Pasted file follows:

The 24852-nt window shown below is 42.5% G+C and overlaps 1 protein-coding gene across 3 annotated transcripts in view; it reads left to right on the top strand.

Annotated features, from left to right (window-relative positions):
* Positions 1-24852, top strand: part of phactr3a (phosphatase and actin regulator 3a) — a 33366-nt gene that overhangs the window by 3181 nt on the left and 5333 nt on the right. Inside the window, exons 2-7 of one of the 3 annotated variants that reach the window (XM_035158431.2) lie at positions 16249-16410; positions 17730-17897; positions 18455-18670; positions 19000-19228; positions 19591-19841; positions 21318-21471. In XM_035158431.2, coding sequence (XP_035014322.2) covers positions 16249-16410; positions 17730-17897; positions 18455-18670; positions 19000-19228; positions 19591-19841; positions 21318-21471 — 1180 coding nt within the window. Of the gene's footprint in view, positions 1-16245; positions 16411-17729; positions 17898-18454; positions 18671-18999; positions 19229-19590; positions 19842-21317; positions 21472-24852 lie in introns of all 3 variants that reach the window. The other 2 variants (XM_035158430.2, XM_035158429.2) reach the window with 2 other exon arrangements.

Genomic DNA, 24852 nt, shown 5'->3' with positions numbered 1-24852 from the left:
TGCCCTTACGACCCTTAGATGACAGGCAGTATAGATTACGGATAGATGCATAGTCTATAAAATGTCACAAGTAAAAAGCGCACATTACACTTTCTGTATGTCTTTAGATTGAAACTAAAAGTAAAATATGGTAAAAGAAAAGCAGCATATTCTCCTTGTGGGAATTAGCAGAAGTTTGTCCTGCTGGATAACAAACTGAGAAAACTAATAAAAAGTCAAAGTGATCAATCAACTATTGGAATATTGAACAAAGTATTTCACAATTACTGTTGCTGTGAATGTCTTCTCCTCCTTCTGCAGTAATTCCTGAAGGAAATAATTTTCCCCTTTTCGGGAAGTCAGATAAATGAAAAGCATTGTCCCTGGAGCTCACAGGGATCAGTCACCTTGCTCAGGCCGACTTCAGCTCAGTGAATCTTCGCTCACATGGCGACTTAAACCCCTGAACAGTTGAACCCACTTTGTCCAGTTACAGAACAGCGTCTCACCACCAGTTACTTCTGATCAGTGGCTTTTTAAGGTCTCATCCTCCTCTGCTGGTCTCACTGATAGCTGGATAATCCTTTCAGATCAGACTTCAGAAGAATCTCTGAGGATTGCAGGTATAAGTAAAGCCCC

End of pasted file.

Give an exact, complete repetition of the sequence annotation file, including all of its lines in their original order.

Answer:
The 24852-nt window shown below is 42.5% G+C and overlaps 1 protein-coding gene across 3 annotated transcripts in view; it reads left to right on the top strand.

Annotated features, from left to right (window-relative positions):
* Positions 1-24852, top strand: part of phactr3a (phosphatase and actin regulator 3a) — a 33366-nt gene that overhangs the window by 3181 nt on the left and 5333 nt on the right. Inside the window, exons 2-7 of one of the 3 annotated variants that reach the window (XM_035158431.2) lie at positions 16249-16410; positions 17730-17897; positions 18455-18670; positions 19000-19228; positions 19591-19841; positions 21318-21471. In XM_035158431.2, coding sequence (XP_035014322.2) covers positions 16249-16410; positions 17730-17897; positions 18455-18670; positions 19000-19228; positions 19591-19841; positions 21318-21471 — 1180 coding nt within the window. Of the gene's footprint in view, positions 1-16245; positions 16411-17729; positions 17898-18454; positions 18671-18999; positions 19229-19590; positions 19842-21317; positions 21472-24852 lie in introns of all 3 variants that reach the window. The other 2 variants (XM_035158430.2, XM_035158429.2) reach the window with 2 other exon arrangements.

Genomic DNA, 24852 nt, shown 5'->3' with positions numbered 1-24852 from the left:
TGCCCTTACGACCCTTAGATGACAGGCAGTATAGATTACGGATAGATGCATAGTCTATAAAATGTCACAAGTAAAAAGCGCACATTACACTTTCTGTATGTCTTTAGATTGAAACTAAAAGTAAAATATGGTAAAAGAAAAGCAGCATATTCTCCTTGTGGGAATTAGCAGAAGTTTGTCCTGCTGGATAACAAACTGAGAAAACTAATAAAAAGTCAAAGTGATCAATCAACTATTGGAATATTGAACAAAGTATTTCACAATTACTGTTGCTGTGAATGTCTTCTCCTCCTTCTGCAGTAATTCCTGAAGGAAATAATTTTCCCCTTTTCGGGAAGTCAGATAAATGAAAAGCATTGTCCCTGGAGCTCACAGGGATCAGTCACCTTGCTCAGGCCGACTTCAGCTCAGTGAATCTTCGCTCACATGGCGACTTAAACCCCTGAACAGTTGAACCCACTTTGTCCAGTTACAGAACAGCGTCTCACCACCAGTTACTTCTGATCAGTGGCTTTTTAAGGTCTCATCCTCCTCTGCTGGTCTCACTGATAGCTGGATAATCCTTTCAGATCAGACTTCAGAAGAATCTCTGAGGATTGCAGGTATAAGTAAAGCCCC